As manufacturing undergoes changes in technology, best practices and employee expectations, it’s important to have leadership in place that understands the present and, perhaps more importantly, the future. How management interacts with staff, how processes are evolved and fine-tuned, how the workforce is developed; all are changing on an ongoing basis. A firm understanding of production remains vital, but leadership qualities that include the ability to motivate and collaborate are also highly sought after. What skills and attributes should manufacturing leaders possess and where can these leaders be found?
A Change of Attitude
Leaders of the past ruled with an iron fist, presiding over the workforce with an eagle-eye, ready to discipline those who deviated from protocol in the slightest manner. In today’s environment workers are often aware of their alternatives, including the flexibilities and work/life balance that are offered elsewhere. While ensuring buy-in from the entire team is still a critical part of the manufacturing process, modern managers have found that this can often be more effectively maintained through motivational measures, as opposed to rigid structure.
“Times have changed,” says Stephen Gold, president and CEO of MAPI, the non-profit Manufacturers Alliance for Productivity and Innovation. “Strong leaders for the coming decades see human growth as essential to business growth.”1
Effective leaders strive to find ways to engage employees in manufacturing positions that have historically been regarded as ‘boring’.
“Being emotionally aware is often an overlooked yet critical skill toward becoming a better business leader,” writes Steven Brand for CMTC. “People always advise to keep emotions separate from business matters, yet business is about relationship development between people. Therefore, to maintain those relationships, you must be emotionally intelligent; which often means being sensitive to different backgrounds and points of view.”2
A Good Idea Can Come From Anywhere
One of the best ways to motivate the workforce is by including them in the innovation process. Constant measurement and improvement of repeatable processes are essential in manufacturing; the best operations combine process, measurement and inclusive culture, allowing employees at all levels to be involved. After all, who better to recognize potentially beneficial tweaks (or overhauls!) than those who are in the very centre of the manufacturing process, day in and day out.
“Wherever possible, accept input from employees in decision-making processes,” advises Quickbooks contributor Ben Oliveri. “Allow employees to work in small teams across departments and assign them meaningful work in line with your company’s long-term business ambitions.”3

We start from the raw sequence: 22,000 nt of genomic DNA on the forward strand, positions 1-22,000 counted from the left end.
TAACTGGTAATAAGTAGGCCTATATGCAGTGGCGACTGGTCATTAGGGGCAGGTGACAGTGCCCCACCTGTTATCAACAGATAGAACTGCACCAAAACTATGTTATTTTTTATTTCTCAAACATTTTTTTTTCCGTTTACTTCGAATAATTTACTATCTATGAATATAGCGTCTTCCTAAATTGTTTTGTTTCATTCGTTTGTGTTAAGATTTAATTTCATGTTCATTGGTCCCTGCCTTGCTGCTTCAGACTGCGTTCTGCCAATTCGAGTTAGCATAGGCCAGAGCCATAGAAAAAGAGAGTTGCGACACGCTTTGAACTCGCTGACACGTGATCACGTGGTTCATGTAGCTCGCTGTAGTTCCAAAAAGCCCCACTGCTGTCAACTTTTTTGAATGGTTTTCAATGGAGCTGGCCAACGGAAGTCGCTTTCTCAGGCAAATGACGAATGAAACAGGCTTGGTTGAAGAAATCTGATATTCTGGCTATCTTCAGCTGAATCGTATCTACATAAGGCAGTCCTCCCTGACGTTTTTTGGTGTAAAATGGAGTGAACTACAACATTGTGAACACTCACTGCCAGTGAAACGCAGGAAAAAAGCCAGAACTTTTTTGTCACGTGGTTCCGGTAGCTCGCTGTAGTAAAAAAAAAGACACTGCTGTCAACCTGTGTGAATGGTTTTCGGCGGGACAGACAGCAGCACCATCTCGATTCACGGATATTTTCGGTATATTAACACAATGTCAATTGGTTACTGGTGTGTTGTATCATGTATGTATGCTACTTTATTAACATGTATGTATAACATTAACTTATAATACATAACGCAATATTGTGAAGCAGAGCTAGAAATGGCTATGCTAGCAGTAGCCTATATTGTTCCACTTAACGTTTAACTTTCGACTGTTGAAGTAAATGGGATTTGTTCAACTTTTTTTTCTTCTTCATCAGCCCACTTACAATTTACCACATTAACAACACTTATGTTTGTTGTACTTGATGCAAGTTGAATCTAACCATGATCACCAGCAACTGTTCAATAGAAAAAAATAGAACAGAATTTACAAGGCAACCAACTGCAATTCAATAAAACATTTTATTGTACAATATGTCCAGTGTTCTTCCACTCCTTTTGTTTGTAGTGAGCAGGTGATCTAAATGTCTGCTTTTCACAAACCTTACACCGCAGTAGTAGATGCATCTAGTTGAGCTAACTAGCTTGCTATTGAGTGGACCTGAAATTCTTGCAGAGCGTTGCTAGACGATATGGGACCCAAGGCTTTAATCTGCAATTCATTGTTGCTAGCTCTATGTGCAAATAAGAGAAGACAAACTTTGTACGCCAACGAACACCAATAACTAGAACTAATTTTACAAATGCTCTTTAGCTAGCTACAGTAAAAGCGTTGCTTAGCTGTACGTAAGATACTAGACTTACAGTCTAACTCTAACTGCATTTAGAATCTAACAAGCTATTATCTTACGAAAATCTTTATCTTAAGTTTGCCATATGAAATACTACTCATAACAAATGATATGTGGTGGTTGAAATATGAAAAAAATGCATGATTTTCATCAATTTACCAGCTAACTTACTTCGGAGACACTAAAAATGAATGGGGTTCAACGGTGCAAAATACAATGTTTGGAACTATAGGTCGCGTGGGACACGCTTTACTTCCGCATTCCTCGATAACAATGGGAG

Laura Putre, in a recent article for Industry Week, agrees. “It’s not 1933, when a college education was out of reach and production demanded millions of workers perform repetitive tasks. It’s 2019, when shop-floor employees at Cambridge Engineering in Missouri make and share videos of their continuous improvement ideas.”1
Steven Blue, CEO of rail parts manufacturer Miller Ingenuity, invested in a smart room he called the ‘Creation Station’, encouraging employees to utilize the space for generating ideas. Many ideas resulted, including a high-tech safety product called Zone Guard that alerts railroad work crews on their personal devices to the presence of incoming vehicles on the track. “Most manufacturing CEOs wouldn’t bat an eyelash spending a half million dollars to buy a CNC machine,” says Blue. “I do that, too, but the difference is a CNC machine depreciates and has to be replaced. My Creation Station and the culture of creativity never depreciates and arguably is an income-producing asset.”1
Employee Development in Manufacturing
Along with engaging employee ideas, successful manufacturing operations invest in the development of their workforce. This investment not only increases their commitment to the company, but helps ensure that the staff remains on the forefront of rapidly advancing technology. With artificial intelligence, blockchain, automation and the internet of things at the core of the manufacturing process, STEM skills (Science, Technology, Engineering and Math) are front and centre. Mentorship programs, ongoing education and careful recruiting are among the ways that companies can facilitate employee development and retention, both key pillars of a good succession planning process.
Finding Effective Manufacturing Leadership
So, where can these motivational, forward-thinking leaders be found? All too often manufacturers take a narrow view, insisting on hiring candidates from within their specific industry. While there are arguments for hiring those with direct experience, many believe that function experience is as important as subject experience.
“At a time when “diversity” is the most over-used word on the HR front, recruiters are looking at anything but diversity when it comes to their candidates’ prior manufacturing experience,” writes Forbes contributor Jim Vinoski. “It’s tempting for recruiters to take the easy way out in being extremely selective about past experiences, but then missing out on very qualified candidates from a different industry.” 4
Determining the best candidate for your particular operation involves assessing your short- and long-term priorities, while evaluating the available candidates. Every situation is different, which necessitates a customized recruiting process that is well considered and executed.